Uruguay's banking crisis had already claimed Rosana Araujo's savings when she and her family, tourist visas in hand, boarded a Miami-bound plane in Montevideo. She stayed in Miami after her visa expired, supporting herself on random jobs, cleaning homes or babysitting.
"I feel lucky because I got here in a plane," she said. "I feel lucky because I didn't have to cross a desert."
While the national discussion on immigration focuses on securing the U.S.-Mexico border with a multibillion dollar wall, travelers such as Araujo who overstay their visits have become the main source of illegal immigration in the United States.
The Homeland Security Department said 527,127 people — more than the population of Atlanta — who entered the U.S. by plane or ship, not land, and were supposed to leave the country in the 2015 fiscal year overstayed. Demographers estimate that two-thirds of foreigners who arrived in 2013 and are now in the U.S. illegally were admitted with valid travel documents, the New York-based Center for Migration Studies Found.
The administration's directives expanding immigration enforcement affect all immigrants in the country illegally, but they focus on those who cross on land, which is the smaller share of newly arrived immigrants in the country illegally. Nonetheless, the U.S. is preparing to build a wall along the 2,000-mile southern border estimated to cost somewhere between $8 billion and $20 billion. An additional 5,000 Border Patrol agents are to be added at additional cost.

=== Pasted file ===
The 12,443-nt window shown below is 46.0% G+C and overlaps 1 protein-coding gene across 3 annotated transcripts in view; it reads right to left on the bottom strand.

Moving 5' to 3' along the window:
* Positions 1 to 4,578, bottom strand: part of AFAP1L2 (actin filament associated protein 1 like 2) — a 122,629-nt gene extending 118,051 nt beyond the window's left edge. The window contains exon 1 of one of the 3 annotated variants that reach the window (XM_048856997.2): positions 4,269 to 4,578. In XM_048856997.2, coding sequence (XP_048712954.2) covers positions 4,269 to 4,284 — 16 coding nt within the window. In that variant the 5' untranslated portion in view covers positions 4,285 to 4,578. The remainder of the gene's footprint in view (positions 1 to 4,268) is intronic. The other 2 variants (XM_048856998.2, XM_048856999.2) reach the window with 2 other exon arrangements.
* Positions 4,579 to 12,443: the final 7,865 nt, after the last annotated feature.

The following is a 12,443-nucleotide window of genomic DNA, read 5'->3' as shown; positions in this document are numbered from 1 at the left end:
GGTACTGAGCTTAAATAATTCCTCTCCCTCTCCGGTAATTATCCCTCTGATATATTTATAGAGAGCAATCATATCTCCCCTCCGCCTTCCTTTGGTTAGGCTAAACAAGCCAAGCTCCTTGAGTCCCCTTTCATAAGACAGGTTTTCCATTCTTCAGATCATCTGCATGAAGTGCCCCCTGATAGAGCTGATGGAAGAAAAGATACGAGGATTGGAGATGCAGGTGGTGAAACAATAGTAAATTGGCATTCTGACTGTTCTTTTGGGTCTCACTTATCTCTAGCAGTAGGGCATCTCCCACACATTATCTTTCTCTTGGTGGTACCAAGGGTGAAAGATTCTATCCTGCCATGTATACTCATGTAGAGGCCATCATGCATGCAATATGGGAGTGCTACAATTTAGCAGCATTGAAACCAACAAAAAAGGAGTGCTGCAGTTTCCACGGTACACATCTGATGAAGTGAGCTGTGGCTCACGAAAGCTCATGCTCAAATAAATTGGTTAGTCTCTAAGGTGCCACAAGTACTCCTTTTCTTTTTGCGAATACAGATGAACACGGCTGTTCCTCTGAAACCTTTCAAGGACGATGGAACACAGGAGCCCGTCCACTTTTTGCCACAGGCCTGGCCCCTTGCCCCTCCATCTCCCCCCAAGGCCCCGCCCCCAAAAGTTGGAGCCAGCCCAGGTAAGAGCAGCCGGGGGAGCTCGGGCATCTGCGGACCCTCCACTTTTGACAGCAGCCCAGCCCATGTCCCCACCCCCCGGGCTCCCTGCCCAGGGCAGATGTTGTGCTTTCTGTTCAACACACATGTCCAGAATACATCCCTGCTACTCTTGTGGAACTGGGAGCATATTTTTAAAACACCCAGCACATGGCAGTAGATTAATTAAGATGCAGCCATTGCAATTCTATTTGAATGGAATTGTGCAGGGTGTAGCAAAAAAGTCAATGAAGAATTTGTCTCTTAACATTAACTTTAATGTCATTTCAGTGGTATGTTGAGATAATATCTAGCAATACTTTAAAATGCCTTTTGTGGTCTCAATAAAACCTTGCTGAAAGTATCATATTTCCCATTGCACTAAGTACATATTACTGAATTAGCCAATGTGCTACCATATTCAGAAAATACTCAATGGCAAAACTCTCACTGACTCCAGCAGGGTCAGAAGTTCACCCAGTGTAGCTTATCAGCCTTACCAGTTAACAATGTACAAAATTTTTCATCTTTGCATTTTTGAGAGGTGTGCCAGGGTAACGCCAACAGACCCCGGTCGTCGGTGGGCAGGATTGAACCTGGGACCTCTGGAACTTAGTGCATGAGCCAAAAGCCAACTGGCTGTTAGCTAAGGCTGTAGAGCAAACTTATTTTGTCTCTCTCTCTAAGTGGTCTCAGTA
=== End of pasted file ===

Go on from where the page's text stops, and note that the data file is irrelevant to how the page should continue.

The report estimated that the number of people crossing the border illegally fell from 400,000 in 2000 to 140,000 in 2013. Customs and Border Protection said 12,193 people were caught trying to enter the United States illegally from Mexico in March for the second straight monthly decline in arrests at the border. The agency hadn't reported fewer arrests in a month in at least 17 years.
Robert Warren, author of the report, says President Donald Trump's immigration orders and plans on the border don't reflect current migration patterns.
"Overstays have been steady for the past 10 or 12 years, but the illegal entries into this country are at a level we haven't seen in 20 or 30 years," the demographer said. "Building a wall across the entire southern border is a statement of policy failure."
The new executive orders say little about visa overstays, in part because the U.S. government can't confirm the total number of travelers who remain in the country after their visas expire. Airlines and vessels report departures to the Department of Homeland Security. But foreigners who leave in vehicles through the ports of entry along the borders are not accounted for because of "major physical infrastructure, logistical and operational hurdles" a January 2016 Department of Homeland Security report said.
Recent high-profile cases of immigrants who are detained or go public with their stories show a different, more common side of illegal immigration.